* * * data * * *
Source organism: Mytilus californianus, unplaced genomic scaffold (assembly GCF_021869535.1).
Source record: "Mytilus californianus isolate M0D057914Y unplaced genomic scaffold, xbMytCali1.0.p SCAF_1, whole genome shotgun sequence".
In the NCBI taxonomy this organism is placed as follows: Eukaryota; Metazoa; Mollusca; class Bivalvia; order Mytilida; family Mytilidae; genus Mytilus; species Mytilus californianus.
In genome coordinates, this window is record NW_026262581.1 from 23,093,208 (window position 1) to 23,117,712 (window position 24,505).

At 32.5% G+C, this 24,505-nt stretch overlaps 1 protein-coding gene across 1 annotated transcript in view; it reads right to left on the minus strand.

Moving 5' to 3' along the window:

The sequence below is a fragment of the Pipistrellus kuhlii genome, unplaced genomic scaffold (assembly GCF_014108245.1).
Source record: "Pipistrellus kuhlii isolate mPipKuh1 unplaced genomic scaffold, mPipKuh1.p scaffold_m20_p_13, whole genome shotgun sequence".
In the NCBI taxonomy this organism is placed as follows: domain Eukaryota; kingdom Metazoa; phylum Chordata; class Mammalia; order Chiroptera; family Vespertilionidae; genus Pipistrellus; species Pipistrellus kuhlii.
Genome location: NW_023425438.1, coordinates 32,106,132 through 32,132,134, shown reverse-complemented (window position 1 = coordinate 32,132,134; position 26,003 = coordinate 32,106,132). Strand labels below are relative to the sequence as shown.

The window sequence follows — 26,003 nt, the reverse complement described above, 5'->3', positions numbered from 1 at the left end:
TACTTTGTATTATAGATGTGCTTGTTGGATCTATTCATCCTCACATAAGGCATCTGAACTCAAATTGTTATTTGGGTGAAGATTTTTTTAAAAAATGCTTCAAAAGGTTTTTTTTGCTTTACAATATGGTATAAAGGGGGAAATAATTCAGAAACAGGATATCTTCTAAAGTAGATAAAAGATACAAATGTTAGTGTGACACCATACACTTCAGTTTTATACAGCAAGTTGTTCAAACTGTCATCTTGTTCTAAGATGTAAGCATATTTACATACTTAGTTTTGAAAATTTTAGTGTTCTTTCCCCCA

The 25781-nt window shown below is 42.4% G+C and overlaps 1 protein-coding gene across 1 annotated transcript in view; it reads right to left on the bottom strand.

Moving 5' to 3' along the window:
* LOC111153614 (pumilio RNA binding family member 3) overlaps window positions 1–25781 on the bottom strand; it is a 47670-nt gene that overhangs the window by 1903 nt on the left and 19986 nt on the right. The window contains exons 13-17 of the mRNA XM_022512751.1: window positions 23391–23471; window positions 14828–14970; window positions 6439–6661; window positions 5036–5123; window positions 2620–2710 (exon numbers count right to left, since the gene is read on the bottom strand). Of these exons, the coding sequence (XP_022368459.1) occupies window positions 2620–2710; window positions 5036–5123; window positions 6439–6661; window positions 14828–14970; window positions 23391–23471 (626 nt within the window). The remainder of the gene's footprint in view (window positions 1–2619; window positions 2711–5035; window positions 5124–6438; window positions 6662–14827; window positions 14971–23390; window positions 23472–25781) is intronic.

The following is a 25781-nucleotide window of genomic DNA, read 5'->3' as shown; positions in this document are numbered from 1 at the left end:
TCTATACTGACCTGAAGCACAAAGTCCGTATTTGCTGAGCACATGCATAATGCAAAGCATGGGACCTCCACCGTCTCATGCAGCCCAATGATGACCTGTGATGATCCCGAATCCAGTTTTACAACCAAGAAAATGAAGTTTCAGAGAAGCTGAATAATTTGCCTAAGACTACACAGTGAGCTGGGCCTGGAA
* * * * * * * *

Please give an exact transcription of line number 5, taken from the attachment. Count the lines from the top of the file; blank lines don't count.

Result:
At 32.5% G+C, this 24,505-nt stretch overlaps 1 protein-coding gene across 1 annotated transcript in view; it reads right to left on the minus strand.